Snohomish budget calls for higher taxes, pay

SNOHOMISH — The city is on the road to recovery from the economic recession. But that progress isn’t coming without a cost to residents.

The proposed city of Snohomish budget for 2015 calls for tax increases, higher pay for employees and additional staffing. If adopted by the City Council, it will enable Snohomish to restore services cut during the economic downturn, city manager Larry Bauman said.

A compensation study earlier this year, which compared Snohomish workers’ pay to their counterparts in similar-sized cities, revealed that many of them are underpaid.

Additionally, all city employees except Bauman, whose $140,051 salary is set by the City Council, are to receive a 2 percent cost-of-living adjustment, according to the budget proposal.

Snohomish has made about $2 million in budget cuts since 2009. The reductions included eliminating positions through attrition, layoffs, increased employee contributions to medical insurance, reductions in almost every expenditure category and outsourcing police services to Snohomish County.

Though the city is still seeing lingering effects from the recession, Bauman said, it is recovering. The 2015 budget projects general fund revenue at $8.14 million, which would be an increase of more than $475,000 from 2014.

The City Council has set a public hearing for the proposed budget at 7 p.m. Nov. 18. Final budget adoption is scheduled for Dec. 2.

The 2015 budget proposes increasing stormwater rates by 7.1 percent. That’s about the amount those fees have risen annually over the past several years. Bauman said more money is needed to deal with mandates from the state Department of Ecology aimed at cleaning up Puget Sound. All Washington cities are adjusting to deal with those requirements, he said.

The city is also working to separate the storm and sanitary sewer systems, Bauman said. It plans to invest $2.7 million into that effort in 2015. Sewer rates are expected to remain the same in 2015.

If the budget is approved, water rates would rise 5 percent. That, too, is about the same amount those fees have risen annually for the past several years. The increase is necessary to cover rising costs of providing water, Bauman said.

Snohomish gets its water from the Pilchuck River near Granite Falls. It also buys water from the city of Everett. The City Council last week decided to pursue an all-Everett supply, which eventually would mean closing Snohomish’s water plant.

The council last week also approved a property tax increase of 1 percent in 2015. A homeowner’s property tax bill is determined by several agencies, including the city, the county and the state. Despite the city’s proposed increase, it anticipates its portion of the overall property tax bill will go down because a fire station bond ends in 2014.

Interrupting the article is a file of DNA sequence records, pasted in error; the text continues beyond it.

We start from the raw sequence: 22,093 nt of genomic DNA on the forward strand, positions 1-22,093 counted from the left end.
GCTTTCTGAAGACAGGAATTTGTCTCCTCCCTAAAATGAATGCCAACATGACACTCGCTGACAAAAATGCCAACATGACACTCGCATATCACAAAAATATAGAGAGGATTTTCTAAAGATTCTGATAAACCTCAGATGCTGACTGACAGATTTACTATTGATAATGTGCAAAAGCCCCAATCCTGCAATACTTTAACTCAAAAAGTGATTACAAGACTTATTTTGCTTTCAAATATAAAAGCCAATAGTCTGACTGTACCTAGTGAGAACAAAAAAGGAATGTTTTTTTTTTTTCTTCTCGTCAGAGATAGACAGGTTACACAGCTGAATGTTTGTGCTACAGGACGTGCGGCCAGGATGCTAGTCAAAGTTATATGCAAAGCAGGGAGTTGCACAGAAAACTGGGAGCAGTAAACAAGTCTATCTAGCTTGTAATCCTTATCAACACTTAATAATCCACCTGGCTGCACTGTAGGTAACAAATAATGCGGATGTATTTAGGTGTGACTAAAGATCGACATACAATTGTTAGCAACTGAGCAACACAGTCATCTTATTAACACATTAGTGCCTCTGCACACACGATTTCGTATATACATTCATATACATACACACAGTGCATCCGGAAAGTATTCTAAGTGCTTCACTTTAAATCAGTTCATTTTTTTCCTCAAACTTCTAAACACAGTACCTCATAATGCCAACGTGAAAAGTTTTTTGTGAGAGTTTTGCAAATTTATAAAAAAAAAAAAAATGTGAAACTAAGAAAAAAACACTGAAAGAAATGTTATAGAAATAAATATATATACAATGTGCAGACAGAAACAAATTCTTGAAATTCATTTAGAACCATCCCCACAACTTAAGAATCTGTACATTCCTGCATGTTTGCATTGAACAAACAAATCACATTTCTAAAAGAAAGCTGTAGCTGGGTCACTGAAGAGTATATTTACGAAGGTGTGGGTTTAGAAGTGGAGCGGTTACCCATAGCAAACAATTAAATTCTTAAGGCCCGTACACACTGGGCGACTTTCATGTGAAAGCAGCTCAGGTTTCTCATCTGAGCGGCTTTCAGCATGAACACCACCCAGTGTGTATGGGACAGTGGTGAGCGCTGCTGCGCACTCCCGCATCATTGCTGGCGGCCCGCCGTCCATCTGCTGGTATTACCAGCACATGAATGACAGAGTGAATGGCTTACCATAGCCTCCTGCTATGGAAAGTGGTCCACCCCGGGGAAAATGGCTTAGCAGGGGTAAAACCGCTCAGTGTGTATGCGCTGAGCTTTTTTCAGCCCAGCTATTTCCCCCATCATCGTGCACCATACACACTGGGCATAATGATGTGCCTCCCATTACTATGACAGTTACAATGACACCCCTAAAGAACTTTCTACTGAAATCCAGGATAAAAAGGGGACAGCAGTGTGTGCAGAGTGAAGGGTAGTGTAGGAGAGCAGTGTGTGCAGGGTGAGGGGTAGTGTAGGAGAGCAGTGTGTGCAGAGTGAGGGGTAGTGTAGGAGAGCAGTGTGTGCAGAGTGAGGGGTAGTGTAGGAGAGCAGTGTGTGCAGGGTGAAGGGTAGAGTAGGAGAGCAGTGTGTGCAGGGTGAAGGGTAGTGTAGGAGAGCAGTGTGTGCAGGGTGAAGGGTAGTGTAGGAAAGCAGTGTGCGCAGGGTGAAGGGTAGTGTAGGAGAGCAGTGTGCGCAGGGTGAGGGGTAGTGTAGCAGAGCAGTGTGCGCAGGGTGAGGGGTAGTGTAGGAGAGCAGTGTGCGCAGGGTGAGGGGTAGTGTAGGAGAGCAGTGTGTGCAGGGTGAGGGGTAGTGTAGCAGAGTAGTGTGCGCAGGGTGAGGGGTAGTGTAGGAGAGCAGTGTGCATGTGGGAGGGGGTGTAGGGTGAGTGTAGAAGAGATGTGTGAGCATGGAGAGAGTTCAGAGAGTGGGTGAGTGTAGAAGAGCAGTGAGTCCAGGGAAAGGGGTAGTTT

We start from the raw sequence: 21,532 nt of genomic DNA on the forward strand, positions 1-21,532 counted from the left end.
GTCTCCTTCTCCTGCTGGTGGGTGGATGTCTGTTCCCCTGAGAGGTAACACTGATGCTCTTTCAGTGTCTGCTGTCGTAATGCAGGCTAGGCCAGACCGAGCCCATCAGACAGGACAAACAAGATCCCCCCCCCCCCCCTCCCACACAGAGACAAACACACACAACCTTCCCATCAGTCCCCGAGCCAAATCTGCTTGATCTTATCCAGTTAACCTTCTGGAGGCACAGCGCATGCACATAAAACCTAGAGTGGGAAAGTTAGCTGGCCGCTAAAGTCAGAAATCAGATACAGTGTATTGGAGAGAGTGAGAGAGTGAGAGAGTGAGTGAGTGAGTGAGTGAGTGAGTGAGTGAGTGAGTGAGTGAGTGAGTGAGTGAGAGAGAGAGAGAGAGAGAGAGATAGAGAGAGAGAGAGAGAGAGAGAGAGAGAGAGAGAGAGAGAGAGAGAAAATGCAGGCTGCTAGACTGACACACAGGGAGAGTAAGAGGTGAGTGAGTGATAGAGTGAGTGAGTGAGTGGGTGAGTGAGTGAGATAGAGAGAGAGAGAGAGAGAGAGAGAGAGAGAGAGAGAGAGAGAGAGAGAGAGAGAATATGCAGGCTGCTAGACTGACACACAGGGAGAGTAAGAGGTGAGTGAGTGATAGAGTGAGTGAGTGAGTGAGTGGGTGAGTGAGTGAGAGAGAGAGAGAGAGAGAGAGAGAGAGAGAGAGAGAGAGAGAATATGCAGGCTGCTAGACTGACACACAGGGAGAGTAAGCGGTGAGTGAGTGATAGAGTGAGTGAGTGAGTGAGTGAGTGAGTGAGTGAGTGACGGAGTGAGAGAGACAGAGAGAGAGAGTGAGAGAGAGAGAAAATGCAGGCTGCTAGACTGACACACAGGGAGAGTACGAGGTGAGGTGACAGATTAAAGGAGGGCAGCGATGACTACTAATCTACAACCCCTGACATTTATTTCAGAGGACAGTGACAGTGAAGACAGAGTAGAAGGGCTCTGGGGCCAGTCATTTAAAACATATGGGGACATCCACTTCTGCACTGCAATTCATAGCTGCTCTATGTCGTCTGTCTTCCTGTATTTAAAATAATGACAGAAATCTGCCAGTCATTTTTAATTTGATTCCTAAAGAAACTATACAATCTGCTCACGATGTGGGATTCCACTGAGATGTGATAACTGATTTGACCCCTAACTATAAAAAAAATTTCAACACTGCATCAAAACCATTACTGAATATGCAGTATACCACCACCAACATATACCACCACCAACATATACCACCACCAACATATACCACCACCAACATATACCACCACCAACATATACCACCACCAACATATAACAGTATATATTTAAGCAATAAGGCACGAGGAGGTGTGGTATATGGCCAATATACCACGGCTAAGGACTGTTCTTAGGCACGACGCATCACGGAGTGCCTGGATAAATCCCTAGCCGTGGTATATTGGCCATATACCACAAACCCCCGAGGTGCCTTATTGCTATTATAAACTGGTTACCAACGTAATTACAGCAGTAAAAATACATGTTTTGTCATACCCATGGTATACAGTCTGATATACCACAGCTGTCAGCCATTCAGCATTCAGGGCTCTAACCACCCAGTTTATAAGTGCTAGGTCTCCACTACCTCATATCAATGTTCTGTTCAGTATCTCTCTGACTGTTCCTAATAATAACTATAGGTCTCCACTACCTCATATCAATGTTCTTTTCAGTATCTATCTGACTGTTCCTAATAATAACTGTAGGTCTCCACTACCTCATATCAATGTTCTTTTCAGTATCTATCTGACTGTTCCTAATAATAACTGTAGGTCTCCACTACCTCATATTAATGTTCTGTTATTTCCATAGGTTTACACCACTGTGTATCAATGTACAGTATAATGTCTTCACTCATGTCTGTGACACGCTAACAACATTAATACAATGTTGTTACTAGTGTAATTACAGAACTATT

Snohomish estimates that an average homeowner with a property value of $239,610 would pay about $247 for the city portion of the tax in 2015. That’s about $8 less than that homeowner paid in 2014, assuming their property value increased at the average citywide rate of 5 percent.

There are no sales tax increases proposed for 2015. Sales tax revenue, which is helping the city get its finances on track after the recession, is expected to rise by 1.5 percent in 2015. Meanwhile, general fund expenses are projected to increase by less than 1 percent. The difference is where the city found money for hiring, Bauman said.

The city hopes to add an engineering technician and maintenance worker in 2015. During the recession, the city lost three public works employees as well as seasonal workers.

Bauman said the city had not reviewed pay since 2003 and was having trouble attracting and retaining talented employees.

“We’ve seen a number of positions where we no longer appear to be competitive,” he said.

The pay-comparison study’s most notable difference showed Snohomish’s division leads for wastewater, stormwater, water and streets earn up to about $1,300 a month less than others in similar jobs.

“Those are the areas where we’ve had the highest turnover,” Bauman said.

The study also revealed maintenance workers were underpaid by about $300 a month, he said. Since 2012, five experienced maintenance workers have left Snohomish.

The research found just one employee, the city’s fire and building official, earning above the market rate, Bauman said.

Snohomish Finance Director Jennifer Anderson said the city is using the results as the basis for pay raises across the board. The 2015 increase over 2014 for salaries and benefits is $309,652.

Amy Nile: 425-339-3192; Twitter: @AmyNileReports.

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